According to the report, the biggest benefits of credit cards were being able to make a purchase without the funds necessary (44%) and helping consumers not have to carry physical cash (39%). Americans were the most attracted to the prospect of credit card rewards — which the rest of the world didn’t see as appealing in such high numbers.
Interestingly, Americans also answered in much higher numbers than other parts of the world that building a good credit score was a significant factor in the usage of credit cards.
Another good sign for the credit card industry: Among 18-25-year-olds that were surveyed, 90% of Australians in this age group as well as 87% of Americans, and 82% of U.K. respondents in this same demographic said they had their first credit card by the age of 21. Attracting younger customers does not yet, seem to a problem for credit card issuers.
Several trends in the survey also point to BNPL gaining in popularity on credit cards, coupled with increasing dissatisfaction with credit cards. When asked what the biggest deterrent to acquiring a credit card was, responses included:
• 52% of global respondents said high interest rates were a factor
• 46% said they didn’t like incurring debt
• 33% were unhappy with the high cost of carrying a credit balance and annual account fees.
• 59% pf BPNL users say they would be happy using the product to replace their credit cards
I find it fascinating that BPNL consumers do not realize there often is an implied finance charge to the product, nor do they consider the accounting and financial implications of carrying multiple BNPL balances a burden or an encouragement to increase their personal debt.
It is a concern that BPNL users consider using the product for long-term financing needs and a replacement to credit cards. This is especially true f among younger consumers.
BNPL services consistently got higher marks in user experience, and the majority of those surveyed reported that managing their BNPL plans is easier than managing credit card statements. This shift means that consumers now have greater expectations on how the user experience should be and will be more demanding of their credit card providers.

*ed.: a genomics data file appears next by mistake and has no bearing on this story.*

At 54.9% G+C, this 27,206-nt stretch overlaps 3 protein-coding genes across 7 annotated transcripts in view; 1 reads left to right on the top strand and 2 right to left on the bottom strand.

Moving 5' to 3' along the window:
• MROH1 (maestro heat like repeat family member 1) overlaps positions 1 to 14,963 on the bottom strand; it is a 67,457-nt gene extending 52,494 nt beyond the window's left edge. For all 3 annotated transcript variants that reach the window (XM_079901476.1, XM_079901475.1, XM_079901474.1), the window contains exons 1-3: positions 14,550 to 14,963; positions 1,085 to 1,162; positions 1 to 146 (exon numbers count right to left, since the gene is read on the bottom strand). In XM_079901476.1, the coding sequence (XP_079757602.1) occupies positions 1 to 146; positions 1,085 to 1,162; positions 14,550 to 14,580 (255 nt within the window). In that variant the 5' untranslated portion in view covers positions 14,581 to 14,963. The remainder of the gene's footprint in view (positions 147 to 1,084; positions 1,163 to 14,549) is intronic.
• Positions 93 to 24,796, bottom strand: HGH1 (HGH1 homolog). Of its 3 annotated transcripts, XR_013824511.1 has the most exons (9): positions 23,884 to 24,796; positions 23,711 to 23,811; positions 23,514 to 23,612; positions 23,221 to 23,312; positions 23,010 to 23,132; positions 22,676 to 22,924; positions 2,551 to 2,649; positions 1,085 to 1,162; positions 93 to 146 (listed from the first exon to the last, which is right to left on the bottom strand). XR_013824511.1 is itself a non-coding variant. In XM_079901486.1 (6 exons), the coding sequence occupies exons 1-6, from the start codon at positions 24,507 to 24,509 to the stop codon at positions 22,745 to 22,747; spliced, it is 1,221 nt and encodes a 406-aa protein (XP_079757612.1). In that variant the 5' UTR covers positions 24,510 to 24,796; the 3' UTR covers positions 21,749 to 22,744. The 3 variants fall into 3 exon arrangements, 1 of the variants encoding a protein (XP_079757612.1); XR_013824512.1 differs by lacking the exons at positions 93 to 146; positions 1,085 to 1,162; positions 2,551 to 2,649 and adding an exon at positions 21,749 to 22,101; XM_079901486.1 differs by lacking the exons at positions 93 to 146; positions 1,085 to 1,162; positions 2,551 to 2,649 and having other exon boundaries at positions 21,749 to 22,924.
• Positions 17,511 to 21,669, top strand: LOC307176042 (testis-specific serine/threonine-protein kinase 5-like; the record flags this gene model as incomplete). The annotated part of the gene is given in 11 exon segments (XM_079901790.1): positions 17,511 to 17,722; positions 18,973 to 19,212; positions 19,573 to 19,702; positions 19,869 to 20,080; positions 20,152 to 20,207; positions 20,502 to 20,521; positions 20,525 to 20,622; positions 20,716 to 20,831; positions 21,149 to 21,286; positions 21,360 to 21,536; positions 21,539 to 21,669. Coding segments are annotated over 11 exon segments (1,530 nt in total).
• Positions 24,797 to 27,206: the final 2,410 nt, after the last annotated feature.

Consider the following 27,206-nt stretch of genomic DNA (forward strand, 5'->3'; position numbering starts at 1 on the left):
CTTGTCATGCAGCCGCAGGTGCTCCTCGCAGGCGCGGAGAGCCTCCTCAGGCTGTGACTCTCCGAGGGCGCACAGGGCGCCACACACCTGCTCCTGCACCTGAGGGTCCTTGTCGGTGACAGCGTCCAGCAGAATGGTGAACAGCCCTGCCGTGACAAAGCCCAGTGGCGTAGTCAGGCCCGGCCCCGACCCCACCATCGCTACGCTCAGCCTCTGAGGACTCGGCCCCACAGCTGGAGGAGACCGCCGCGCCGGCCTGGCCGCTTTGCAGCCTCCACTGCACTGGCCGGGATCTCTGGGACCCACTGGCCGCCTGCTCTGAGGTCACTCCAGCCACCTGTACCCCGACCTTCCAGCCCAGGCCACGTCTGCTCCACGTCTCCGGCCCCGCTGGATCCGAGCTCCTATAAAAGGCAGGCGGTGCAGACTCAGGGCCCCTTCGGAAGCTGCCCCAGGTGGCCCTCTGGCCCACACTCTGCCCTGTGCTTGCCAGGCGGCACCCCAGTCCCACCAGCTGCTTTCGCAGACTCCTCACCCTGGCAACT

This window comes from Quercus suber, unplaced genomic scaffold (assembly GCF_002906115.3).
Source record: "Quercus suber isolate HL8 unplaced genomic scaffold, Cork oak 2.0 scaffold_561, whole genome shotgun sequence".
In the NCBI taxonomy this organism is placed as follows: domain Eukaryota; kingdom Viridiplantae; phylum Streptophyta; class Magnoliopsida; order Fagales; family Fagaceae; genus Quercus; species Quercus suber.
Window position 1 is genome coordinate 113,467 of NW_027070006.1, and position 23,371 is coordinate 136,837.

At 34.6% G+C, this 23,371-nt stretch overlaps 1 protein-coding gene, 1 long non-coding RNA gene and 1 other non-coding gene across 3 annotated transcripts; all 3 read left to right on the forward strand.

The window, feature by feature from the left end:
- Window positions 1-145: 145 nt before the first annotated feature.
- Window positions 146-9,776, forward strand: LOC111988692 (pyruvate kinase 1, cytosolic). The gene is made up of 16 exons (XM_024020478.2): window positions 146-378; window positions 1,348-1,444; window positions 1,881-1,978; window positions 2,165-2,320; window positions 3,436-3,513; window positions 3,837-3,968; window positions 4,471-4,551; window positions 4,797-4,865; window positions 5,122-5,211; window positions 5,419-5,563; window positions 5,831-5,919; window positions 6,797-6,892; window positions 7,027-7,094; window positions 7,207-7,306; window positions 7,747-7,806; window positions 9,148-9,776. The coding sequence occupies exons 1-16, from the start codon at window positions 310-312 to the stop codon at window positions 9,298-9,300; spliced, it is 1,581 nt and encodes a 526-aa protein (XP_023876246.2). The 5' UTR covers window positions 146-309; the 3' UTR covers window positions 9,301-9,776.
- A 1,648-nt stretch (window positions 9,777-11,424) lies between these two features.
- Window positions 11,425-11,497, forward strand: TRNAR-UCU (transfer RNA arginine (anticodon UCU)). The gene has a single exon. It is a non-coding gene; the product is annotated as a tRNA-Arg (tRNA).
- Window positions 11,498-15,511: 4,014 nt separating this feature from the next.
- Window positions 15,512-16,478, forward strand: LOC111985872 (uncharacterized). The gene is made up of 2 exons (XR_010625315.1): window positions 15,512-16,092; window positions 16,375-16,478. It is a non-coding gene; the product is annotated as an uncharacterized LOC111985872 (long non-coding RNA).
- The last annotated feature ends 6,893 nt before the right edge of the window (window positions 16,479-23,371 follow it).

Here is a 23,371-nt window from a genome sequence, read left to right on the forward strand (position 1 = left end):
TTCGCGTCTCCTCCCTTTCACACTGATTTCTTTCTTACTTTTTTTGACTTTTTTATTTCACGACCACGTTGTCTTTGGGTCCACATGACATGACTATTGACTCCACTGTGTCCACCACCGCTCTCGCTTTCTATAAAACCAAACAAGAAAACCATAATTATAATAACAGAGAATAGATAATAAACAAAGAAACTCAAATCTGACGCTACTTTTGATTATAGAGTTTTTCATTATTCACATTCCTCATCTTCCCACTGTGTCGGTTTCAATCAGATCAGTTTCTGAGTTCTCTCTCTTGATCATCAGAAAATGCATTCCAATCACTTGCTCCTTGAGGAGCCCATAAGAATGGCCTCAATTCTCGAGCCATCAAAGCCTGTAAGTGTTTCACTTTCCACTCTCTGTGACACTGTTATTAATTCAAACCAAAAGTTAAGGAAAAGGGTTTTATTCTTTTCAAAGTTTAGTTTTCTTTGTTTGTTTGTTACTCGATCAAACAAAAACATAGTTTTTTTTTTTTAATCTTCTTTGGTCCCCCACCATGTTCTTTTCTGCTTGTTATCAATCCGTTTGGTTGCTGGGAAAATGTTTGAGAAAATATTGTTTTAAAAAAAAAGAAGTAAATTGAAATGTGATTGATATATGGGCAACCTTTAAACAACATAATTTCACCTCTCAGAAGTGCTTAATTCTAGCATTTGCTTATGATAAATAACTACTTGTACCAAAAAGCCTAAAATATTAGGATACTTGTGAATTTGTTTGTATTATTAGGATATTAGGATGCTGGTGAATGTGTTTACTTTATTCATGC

Credit card issuer now have a golden opportunity to upgrade their user experience and wrap BNPL features into their cards. VISA has already figured it out and is on the verge of offering the feature to its card issuers, and Mastercard isn’t far behind.
There are many implications to community banks who are also card issuers. Among them:
• Consider offering BPNL within your card program and outside it
• Do not build your BPNL tool; partner with an established provider. If JPMorgan Chase isn’t large enough to do their own, neither are you
• Focus on customer experience and differentiation tools
• Simplicity and speed are key
• There IS an opportunity cost for being a “fast follower”
In summary, our industry is looking for ways to increase its consumer loan portfolios beyond the mortgage product. BNPL currently cannibalizes other consumer credit products that are traditionally the banks’ domain. Find ways to incorporate this consumer-appealing feature into your product offering and hop on this runaway train before it runs its course.